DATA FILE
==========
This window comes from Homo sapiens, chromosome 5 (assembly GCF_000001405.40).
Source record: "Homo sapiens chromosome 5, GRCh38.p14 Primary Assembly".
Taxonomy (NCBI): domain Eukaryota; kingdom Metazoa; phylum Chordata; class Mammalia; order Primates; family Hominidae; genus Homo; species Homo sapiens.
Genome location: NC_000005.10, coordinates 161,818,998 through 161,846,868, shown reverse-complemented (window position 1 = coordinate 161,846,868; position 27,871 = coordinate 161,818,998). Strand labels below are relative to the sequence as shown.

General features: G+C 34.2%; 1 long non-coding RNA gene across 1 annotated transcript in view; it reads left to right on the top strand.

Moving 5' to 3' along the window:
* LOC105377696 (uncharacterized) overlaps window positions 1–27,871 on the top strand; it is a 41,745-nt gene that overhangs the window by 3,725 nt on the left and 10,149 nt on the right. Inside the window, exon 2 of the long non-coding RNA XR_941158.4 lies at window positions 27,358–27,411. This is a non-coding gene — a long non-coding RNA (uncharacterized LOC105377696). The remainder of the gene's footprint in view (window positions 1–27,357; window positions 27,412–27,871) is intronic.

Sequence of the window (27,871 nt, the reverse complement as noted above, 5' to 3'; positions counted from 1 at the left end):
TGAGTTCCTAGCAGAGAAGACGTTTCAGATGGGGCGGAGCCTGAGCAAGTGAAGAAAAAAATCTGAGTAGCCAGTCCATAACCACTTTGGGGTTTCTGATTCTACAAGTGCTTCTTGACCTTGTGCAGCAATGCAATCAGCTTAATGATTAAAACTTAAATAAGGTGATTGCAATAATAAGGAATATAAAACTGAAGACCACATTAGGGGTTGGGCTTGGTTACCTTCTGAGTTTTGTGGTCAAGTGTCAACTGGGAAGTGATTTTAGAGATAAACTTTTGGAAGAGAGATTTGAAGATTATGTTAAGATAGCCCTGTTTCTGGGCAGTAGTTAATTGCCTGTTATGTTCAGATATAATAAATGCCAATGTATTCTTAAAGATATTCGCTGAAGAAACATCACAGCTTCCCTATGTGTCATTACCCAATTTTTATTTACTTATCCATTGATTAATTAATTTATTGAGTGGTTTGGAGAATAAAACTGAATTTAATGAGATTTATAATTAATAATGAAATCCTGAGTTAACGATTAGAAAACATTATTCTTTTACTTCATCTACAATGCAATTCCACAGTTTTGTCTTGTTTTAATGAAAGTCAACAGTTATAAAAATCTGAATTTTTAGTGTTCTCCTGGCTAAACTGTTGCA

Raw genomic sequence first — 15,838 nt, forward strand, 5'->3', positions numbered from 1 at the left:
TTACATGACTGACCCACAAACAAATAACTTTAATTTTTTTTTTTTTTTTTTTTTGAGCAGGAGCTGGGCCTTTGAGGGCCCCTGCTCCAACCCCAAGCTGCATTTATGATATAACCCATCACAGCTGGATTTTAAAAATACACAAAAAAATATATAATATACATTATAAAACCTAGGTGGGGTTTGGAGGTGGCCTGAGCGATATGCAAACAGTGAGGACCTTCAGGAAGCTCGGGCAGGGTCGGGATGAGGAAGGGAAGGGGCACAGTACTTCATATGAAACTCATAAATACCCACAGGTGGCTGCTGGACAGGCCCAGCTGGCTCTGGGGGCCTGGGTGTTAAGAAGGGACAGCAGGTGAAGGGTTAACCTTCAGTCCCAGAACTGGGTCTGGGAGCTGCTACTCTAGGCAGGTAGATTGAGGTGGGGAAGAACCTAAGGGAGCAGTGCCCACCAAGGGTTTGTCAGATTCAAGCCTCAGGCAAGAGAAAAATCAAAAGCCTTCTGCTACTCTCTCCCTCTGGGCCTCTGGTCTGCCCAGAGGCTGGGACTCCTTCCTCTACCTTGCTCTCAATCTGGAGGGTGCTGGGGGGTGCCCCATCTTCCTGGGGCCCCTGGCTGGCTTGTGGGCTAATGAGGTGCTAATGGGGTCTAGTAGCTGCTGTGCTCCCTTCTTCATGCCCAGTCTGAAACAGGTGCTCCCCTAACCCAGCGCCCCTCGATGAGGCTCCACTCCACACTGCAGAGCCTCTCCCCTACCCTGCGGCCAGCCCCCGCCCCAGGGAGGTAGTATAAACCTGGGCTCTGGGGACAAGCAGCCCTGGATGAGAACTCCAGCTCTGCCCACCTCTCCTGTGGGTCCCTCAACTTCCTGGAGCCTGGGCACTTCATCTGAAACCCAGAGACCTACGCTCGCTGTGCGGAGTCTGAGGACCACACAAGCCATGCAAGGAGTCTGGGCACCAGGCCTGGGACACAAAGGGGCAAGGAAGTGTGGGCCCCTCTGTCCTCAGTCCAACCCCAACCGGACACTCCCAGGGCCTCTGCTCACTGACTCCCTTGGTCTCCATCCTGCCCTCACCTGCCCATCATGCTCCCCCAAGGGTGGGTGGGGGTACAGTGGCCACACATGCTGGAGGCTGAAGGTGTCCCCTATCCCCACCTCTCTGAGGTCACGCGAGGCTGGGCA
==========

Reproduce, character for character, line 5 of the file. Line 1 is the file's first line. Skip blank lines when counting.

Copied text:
General features: G+C 34.2%; 1 long non-coding RNA gene across 1 annotated transcript in view; it reads left to right on the top strand.